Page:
said target equalization waveforms which are stored in said target waveform table being selected by said switching control means.
11. A detection circuit according to claim 7, wherein said switching control means switches said switching means in response to data received from the head by reading a training pattern.
12. A detection circuit in a magnetic recording and playback apparatus in which data which is recorded on a magnetic recording medium by a head is read out, said read out data being detected by said detection circuit to obtain the original data, wherein with R(f) representing the frequency response of the playback signal, th e frequency characteristics of the plurality of equalization target waveforms can be expressed as G(f)*Hi(f) (where i=1, 2, 3, . . . , n, n being natural number), said detection circuit comprising:
an amplifier circuit which amplifies a signal from a head;
a low-pass filter which passes only low-frequency components of said amplified signal;
a pre-equalizer, connected to the output of said low-pass filter, and constituted so as to have the response G(f)/R(f);
a plurality of combination circuits which are connected in parallel to the output side of said pre-equalizer, each combination circuit being formed by a post-equalizer which is constituted so as to have a response of Hi(f) (where i=1, 2, 3, . . . n, n) and a detector connected in series therewith to detect different target waveforms in accordance with the equalized waveform output from said post-equalizer;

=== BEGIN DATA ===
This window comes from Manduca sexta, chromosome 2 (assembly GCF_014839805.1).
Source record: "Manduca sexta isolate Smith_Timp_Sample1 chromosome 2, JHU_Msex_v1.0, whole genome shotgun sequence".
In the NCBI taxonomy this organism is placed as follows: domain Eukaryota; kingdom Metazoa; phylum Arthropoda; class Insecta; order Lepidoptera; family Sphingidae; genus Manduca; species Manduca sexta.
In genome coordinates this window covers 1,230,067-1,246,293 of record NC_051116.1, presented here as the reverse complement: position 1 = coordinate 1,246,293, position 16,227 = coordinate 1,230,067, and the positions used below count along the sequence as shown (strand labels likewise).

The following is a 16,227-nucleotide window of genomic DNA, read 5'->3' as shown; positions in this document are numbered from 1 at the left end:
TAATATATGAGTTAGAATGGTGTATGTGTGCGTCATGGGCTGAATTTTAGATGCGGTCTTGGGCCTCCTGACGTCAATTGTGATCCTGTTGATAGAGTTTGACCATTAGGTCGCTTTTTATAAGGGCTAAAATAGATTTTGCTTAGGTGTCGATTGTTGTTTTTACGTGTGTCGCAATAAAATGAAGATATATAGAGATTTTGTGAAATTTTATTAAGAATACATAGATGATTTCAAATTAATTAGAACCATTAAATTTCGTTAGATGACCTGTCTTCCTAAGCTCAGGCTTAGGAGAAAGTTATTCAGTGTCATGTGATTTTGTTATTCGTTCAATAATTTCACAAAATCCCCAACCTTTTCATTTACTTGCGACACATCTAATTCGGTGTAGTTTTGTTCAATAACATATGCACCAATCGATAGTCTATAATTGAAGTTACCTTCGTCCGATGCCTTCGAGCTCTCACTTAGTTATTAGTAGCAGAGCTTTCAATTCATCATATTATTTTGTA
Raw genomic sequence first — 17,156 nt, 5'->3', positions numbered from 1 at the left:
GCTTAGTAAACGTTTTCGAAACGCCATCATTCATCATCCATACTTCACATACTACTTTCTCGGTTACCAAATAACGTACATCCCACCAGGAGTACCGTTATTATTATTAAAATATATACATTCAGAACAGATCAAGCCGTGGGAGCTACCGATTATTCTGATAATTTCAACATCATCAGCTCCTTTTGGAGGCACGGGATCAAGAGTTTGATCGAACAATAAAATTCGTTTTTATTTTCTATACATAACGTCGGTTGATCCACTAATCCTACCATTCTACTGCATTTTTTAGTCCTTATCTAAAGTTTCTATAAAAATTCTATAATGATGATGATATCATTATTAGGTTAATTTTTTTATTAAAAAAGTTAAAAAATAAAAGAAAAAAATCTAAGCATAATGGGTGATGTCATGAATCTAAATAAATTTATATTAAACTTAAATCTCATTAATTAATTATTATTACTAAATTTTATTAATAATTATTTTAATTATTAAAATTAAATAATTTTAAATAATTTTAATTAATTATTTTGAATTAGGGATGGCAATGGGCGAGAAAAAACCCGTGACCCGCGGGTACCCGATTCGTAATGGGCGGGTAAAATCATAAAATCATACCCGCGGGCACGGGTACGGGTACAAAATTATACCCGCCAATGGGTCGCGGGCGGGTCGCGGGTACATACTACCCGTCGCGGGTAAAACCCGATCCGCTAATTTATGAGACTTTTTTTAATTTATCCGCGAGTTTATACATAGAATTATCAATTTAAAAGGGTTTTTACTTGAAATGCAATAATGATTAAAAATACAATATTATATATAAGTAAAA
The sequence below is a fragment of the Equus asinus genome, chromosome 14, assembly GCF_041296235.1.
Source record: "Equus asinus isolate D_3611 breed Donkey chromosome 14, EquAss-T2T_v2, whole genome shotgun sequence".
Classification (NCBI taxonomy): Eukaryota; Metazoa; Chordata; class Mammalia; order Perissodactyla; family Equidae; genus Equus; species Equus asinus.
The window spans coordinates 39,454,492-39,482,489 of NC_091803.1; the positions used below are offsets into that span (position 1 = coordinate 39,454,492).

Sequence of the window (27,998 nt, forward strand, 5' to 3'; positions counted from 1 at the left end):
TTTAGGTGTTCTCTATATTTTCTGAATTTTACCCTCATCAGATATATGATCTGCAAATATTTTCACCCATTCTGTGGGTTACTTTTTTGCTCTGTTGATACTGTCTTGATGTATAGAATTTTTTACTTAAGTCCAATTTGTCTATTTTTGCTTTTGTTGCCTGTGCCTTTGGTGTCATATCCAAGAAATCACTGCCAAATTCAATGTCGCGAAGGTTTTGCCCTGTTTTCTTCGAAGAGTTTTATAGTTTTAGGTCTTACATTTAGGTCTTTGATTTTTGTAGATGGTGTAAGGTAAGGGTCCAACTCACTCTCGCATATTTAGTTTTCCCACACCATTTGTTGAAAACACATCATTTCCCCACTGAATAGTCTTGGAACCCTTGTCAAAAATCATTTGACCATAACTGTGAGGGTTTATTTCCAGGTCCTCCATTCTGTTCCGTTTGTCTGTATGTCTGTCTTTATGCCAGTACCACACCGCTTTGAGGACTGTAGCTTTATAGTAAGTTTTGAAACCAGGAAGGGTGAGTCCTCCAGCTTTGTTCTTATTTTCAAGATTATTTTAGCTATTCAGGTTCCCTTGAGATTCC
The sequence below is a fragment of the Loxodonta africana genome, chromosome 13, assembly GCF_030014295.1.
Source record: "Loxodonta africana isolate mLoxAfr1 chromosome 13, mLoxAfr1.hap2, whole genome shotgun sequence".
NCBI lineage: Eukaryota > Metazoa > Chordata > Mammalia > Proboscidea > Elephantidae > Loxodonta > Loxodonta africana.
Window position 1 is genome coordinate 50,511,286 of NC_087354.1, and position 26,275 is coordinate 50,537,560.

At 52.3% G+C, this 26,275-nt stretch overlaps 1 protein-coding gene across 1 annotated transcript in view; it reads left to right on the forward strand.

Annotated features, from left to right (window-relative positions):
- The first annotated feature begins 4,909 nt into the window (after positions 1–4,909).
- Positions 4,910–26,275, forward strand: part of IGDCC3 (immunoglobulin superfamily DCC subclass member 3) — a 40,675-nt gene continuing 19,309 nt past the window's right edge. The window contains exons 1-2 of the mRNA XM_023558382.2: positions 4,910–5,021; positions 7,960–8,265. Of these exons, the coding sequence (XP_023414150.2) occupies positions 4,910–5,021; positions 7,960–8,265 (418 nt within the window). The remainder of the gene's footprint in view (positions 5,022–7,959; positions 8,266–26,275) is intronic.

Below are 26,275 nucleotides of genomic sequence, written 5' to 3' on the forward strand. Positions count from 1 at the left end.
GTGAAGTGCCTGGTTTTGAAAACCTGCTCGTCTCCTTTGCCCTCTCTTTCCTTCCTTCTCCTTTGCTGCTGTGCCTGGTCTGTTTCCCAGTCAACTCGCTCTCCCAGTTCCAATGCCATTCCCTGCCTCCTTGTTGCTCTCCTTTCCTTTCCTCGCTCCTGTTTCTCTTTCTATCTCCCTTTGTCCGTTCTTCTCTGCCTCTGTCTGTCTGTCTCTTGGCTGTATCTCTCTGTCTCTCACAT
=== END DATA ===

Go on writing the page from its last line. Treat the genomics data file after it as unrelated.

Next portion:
a switching circuit which is connected to said plurality of combination circuits, each of which is formed by a post-equalizer and a detector, and which selects the output of just one of said combination circuits as the output of said detection circuit depending on the characteristics of the target waveform for data being read out by the head, said switching circuit selecting said target waveform before said plurality of combination circuits connected in parallel have completed their operations; and
a switching control means which control said switching circuit.
13. A detection circuit according to claim 12, wherein said pre-equalizer is formed by a closed-loop type adaptive equalizer, said closed-loop adaptive equalizer comprising:
a plurality of delay circuits;
a plurality of multipliers;
an adder;
a target waveform table in which target equalization waveforms are stored;